Autumn Kingsley, on the other hand, had always taken on the challenges of life, putting others’ needs before her own. For example, when her mother deeded her Kingsley Inn, the business Autumn’s grandparents poured their lives into and passed on on to her mother, Autumn accepted ownership–at least temporarily, because it didn’t keep her from dreams of traveling to far off places as her father had done. But at this point, she didn’t think her life merited even a page in a scrapbook. Some day, she hoped to fill an entire book with the adventures of her life.

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Blake and Autumn had a history. First, as family rivalry since Blake’s parents owned the Hunziker Hotel, an upscale competitor to the sprawling down-home charm of the Kingsley Inn. The tiny coastal town on Lake Michigan could barely contain the two businesses. Second, since Autumn’s sister had dated Blake’s brother, who, she discovered, had a pain pill drug addiction stemming from a sports injury. It had become serious. When she had warned Ryan’s parents, they didn’t believe her, spurned her efforts to help, and even publicly denounced her after Ryan’s death in an accident. Since then, the Hunzikers and the Kingsleys carried on a private war that trickled down the family line and even into business. It was definitely a shock, then, when Blake and Autumn began to work together on a winter festival committee for their town. Sparks were sure to fly–both kinds.

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One of the things I appreciate about this author is her quirky sense of humor. She infuses her characters with sparkle and wit that makes reading this book so fun. What I will remember most about this particular story is the incident of the clawfoot bathtub. It still tickles my funny-bone now, after the book has been finished. It’s the kind of story you will share with your family and friends.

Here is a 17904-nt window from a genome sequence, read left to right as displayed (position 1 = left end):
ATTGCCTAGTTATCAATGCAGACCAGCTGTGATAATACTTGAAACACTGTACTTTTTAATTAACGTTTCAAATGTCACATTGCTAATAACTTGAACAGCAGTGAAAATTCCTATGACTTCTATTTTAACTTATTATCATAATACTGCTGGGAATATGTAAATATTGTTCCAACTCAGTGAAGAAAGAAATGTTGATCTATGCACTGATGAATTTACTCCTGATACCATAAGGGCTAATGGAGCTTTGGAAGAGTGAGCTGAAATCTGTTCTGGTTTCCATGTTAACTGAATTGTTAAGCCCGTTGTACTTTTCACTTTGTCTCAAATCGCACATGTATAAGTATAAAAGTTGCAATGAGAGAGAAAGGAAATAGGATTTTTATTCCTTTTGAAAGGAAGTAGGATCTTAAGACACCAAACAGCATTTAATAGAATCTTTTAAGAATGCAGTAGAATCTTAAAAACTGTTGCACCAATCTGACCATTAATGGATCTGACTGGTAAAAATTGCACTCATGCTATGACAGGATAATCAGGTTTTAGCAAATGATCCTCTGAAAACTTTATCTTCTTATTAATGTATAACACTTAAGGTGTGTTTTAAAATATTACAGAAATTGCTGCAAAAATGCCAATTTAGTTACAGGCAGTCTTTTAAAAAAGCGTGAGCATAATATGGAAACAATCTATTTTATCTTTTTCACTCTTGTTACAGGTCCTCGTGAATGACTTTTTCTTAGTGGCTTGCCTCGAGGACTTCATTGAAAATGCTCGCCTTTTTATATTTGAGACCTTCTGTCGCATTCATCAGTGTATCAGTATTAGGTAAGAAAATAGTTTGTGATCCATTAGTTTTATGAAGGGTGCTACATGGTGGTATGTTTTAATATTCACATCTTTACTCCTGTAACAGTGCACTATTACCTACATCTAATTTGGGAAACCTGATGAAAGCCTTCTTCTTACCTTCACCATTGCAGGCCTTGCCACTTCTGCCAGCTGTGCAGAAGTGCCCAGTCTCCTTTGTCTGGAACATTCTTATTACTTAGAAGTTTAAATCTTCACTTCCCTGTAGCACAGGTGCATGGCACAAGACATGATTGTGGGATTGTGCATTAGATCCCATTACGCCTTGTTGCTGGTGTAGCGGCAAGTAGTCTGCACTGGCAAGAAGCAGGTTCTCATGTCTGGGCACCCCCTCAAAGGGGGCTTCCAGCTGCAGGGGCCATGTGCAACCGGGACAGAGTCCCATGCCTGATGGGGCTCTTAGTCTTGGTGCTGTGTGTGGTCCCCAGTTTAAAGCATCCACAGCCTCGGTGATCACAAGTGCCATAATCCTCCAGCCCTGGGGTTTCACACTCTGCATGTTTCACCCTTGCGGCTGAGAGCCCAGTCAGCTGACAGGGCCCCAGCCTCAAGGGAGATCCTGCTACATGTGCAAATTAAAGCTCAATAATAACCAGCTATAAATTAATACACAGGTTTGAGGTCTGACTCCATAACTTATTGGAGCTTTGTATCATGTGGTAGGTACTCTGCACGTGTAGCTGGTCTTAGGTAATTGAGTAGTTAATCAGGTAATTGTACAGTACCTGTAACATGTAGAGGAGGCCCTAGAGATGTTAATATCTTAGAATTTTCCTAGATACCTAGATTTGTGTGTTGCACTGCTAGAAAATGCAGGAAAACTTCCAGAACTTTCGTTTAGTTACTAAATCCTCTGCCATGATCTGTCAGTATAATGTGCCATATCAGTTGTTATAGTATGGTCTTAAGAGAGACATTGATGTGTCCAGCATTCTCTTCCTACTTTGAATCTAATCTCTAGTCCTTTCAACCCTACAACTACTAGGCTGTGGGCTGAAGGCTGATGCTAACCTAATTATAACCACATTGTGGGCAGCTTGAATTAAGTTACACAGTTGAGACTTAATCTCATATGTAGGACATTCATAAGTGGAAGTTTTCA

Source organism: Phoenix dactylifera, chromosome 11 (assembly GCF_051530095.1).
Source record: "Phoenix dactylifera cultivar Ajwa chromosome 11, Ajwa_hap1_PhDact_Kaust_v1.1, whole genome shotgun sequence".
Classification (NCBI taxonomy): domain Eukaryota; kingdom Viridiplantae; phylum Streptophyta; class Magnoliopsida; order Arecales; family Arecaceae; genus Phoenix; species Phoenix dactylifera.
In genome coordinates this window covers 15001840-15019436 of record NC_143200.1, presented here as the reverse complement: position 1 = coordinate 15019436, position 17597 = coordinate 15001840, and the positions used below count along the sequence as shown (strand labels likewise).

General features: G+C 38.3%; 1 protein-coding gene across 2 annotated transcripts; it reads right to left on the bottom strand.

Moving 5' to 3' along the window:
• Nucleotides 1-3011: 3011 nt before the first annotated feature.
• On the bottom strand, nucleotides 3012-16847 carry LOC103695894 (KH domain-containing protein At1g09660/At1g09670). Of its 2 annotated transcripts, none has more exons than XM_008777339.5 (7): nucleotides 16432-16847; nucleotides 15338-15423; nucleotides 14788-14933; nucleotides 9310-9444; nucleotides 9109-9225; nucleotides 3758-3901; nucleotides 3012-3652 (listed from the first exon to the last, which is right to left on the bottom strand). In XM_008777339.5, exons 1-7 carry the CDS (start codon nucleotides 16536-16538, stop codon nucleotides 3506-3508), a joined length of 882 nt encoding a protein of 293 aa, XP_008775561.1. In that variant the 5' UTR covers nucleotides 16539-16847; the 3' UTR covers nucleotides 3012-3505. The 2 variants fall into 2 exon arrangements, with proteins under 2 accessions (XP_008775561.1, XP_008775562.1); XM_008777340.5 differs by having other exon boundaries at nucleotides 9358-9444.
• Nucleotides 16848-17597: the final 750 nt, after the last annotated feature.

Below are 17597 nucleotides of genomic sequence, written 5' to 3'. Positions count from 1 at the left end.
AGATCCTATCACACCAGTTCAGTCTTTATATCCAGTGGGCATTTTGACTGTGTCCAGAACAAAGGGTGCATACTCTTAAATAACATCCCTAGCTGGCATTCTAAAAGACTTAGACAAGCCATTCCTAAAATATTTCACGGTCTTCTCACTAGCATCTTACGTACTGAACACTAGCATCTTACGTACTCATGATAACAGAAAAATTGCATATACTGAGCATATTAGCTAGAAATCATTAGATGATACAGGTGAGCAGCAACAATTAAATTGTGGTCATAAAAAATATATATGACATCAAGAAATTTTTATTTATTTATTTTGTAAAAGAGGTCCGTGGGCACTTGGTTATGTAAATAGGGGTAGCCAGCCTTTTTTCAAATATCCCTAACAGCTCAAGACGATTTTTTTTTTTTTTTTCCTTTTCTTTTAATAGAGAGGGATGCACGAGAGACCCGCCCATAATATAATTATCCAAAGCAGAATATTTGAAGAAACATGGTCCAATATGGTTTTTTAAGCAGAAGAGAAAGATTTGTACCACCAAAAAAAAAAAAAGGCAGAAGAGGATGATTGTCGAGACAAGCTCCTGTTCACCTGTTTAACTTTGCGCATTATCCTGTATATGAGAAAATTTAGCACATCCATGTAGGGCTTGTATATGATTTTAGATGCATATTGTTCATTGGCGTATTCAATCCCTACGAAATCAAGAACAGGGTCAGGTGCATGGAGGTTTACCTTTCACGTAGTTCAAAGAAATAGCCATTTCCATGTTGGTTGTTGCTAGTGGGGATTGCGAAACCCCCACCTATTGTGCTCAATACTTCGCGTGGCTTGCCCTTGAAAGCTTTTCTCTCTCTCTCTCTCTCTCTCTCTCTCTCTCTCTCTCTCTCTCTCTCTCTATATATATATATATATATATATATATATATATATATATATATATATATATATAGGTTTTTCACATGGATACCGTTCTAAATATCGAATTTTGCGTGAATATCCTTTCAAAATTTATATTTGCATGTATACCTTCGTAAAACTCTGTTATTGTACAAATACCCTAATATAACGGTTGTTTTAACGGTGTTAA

I also loved the author’s use of metaphors that paint emotional pictures for the reader and heighten our feelings of empathy. Autumn’s family Inn is a symbol of her perspective on life. The scrapbook references are closely related to the hotel motif and the journey she chooses to live. These writing aids are aptly applied to provide us insights to the two main characters, fleshing them out so that they come alive. They could be you and me.

If you enjoy stories of romance and the journey of life, I’m sure you will enjoy this book.

Disclosure of Material Connection: I received a complimentary review copy of this book from NetGalley on behalf of Bethany House Publishers. I was not required to write a positive review. The opinions I have expressed are my own. I am disclosing this in accordance with the Federal Trade Commission’s 16 CFR, Part 255: “Guides Concerning the Use of Endorsements and Testimonials in Advertising.”

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Until I Found You by Victoria Bylin ~ Review ~

Until I Found You by Victoria Bylin

Until I Found You

Kate Darby was a mess. In spite of the laissez faire attitude toward life she projected to others, she was a seething tornado inside: fears, insecurities, indecision about her future in spite of her dream job, and loneliness. To complicate her life, her grandmother suffered a stroke and Kate was needed to help her recover while at the same time keeping the family’s local newspaper, the Clarion, afloat during her absence. She had to take two months off from her job, an action that could lead to layoff in the future.

Kate was driving one particular perilous mountain road on the way to her grandmother’s house when she nearly struck a rare California condor feasting on a carcass in the middle of the road. Braking spun her car out of control until the shoulder of the road gave way, sending her over the edge and down the cliff. Before her car plummeted further into the ravine, she was pulled out of her vehicle by Nick, literally moments before it exploded in a ball of fire.